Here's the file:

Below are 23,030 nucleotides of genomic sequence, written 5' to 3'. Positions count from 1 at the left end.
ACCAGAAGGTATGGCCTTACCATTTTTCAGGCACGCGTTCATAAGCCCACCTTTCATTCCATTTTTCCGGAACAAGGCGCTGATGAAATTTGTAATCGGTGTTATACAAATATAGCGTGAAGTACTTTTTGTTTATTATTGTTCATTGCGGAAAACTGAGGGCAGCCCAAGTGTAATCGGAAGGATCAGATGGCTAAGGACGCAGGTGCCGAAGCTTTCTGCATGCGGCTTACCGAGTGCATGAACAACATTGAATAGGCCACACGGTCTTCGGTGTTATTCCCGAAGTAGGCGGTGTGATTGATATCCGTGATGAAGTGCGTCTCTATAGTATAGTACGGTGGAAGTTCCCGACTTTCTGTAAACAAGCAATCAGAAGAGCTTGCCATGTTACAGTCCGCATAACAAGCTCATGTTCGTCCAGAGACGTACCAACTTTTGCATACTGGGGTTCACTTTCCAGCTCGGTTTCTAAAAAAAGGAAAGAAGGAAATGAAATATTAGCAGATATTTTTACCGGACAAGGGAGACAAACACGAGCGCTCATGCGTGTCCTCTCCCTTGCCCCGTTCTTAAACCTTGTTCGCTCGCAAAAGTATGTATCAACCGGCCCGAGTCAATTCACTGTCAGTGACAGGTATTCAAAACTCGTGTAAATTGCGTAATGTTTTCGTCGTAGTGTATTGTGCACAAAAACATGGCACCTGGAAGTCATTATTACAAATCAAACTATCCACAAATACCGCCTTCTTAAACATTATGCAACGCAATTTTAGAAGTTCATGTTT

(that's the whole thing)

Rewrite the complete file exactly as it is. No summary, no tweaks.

Below are 23,030 nucleotides of genomic sequence, written 5' to 3'. Positions count from 1 at the left end.
ACCAGAAGGTATGGCCTTACCATTTTTCAGGCACGCGTTCATAAGCCCACCTTTCATTCCATTTTTCCGGAACAAGGCGCTGATGAAATTTGTAATCGGTGTTATACAAATATAGCGTGAAGTACTTTTTGTTTATTATTGTTCATTGCGGAAAACTGAGGGCAGCCCAAGTGTAATCGGAAGGATCAGATGGCTAAGGACGCAGGTGCCGAAGCTTTCTGCATGCGGCTTACCGAGTGCATGAACAACATTGAATAGGCCACACGGTCTTCGGTGTTATTCCCGAAGTAGGCGGTGTGATTGATATCCGTGATGAAGTGCGTCTCTATAGTATAGTACGGTGGAAGTTCCCGACTTTCTGTAAACAAGCAATCAGAAGAGCTTGCCATGTTACAGTCCGCATAACAAGCTCATGTTCGTCCAGAGACGTACCAACTTTTGCATACTGGGGTTCACTTTCCAGCTCGGTTTCTAAAAAAAGGAAAGAAGGAAATGAAATATTAGCAGATATTTTTACCGGACAAGGGAGACAAACACGAGCGCTCATGCGTGTCCTCTCCCTTGCCCCGTTCTTAAACCTTGTTCGCTCGCAAAAGTATGTATCAACCGGCCCGAGTCAATTCACTGTCAGTGACAGGTATTCAAAACTCGTGTAAATTGCGTAATGTTTTCGTCGTAGTGTATTGTGCACAAAAACATGGCACCTGGAAGTCATTATTACAAATCAAACTATCCACAAATACCGCCTTCTTAAACATTATGCAACGCAATTTTAGAAGTTCATGTTT